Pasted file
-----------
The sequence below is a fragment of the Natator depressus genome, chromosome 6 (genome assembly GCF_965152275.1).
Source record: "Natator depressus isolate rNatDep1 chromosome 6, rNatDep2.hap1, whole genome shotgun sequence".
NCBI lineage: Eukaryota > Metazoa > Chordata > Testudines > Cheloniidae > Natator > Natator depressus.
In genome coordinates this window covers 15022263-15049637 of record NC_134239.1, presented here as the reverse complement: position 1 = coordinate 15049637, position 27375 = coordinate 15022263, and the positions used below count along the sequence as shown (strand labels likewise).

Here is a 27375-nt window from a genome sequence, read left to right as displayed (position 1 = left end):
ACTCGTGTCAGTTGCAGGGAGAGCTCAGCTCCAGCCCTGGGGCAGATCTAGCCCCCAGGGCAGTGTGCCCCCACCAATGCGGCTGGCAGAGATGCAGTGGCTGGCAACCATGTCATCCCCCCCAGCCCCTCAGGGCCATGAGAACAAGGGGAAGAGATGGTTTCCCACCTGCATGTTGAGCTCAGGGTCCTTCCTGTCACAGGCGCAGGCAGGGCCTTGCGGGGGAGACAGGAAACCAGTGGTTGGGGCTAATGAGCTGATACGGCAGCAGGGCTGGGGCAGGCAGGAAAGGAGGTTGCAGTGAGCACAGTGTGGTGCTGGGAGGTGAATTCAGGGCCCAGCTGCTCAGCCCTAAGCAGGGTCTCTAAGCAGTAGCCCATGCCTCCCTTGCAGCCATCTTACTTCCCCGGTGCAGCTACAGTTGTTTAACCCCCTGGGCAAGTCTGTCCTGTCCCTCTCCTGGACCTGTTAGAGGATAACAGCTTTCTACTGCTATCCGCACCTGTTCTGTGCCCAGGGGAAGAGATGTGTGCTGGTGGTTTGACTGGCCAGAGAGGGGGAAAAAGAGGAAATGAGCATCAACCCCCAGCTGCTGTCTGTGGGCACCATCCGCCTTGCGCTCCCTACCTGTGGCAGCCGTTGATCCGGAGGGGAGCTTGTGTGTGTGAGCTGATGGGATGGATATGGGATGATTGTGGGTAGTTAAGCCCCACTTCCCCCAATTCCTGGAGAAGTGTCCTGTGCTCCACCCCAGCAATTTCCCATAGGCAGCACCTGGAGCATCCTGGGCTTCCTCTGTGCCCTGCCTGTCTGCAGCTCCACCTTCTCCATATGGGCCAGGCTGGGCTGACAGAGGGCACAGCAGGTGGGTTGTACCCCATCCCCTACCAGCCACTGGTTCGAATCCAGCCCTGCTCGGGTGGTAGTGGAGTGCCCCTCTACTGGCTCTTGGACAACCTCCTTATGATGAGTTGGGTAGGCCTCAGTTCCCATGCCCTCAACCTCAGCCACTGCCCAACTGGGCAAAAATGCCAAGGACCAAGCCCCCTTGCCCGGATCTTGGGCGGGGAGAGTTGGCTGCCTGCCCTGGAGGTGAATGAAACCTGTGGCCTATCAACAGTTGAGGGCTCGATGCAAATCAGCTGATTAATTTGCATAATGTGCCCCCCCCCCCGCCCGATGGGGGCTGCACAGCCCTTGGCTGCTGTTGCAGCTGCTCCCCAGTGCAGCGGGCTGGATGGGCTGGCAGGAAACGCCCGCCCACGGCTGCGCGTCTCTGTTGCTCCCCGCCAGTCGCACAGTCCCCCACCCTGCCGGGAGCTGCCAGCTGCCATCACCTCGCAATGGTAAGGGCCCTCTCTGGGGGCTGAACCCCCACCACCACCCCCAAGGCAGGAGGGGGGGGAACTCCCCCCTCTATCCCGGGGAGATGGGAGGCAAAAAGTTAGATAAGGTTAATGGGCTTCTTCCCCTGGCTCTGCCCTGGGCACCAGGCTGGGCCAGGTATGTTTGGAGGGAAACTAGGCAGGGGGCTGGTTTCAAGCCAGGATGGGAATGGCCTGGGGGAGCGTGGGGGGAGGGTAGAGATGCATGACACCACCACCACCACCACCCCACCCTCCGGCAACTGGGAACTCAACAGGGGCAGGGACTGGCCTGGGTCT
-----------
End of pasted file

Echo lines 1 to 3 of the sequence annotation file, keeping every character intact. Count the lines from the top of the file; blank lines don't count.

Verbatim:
The sequence below is a fragment of the Natator depressus genome, chromosome 6 (genome assembly GCF_965152275.1).
Source record: "Natator depressus isolate rNatDep1 chromosome 6, rNatDep2.hap1, whole genome shotgun sequence".
NCBI lineage: Eukaryota > Metazoa > Chordata > Testudines > Cheloniidae > Natator > Natator depressus.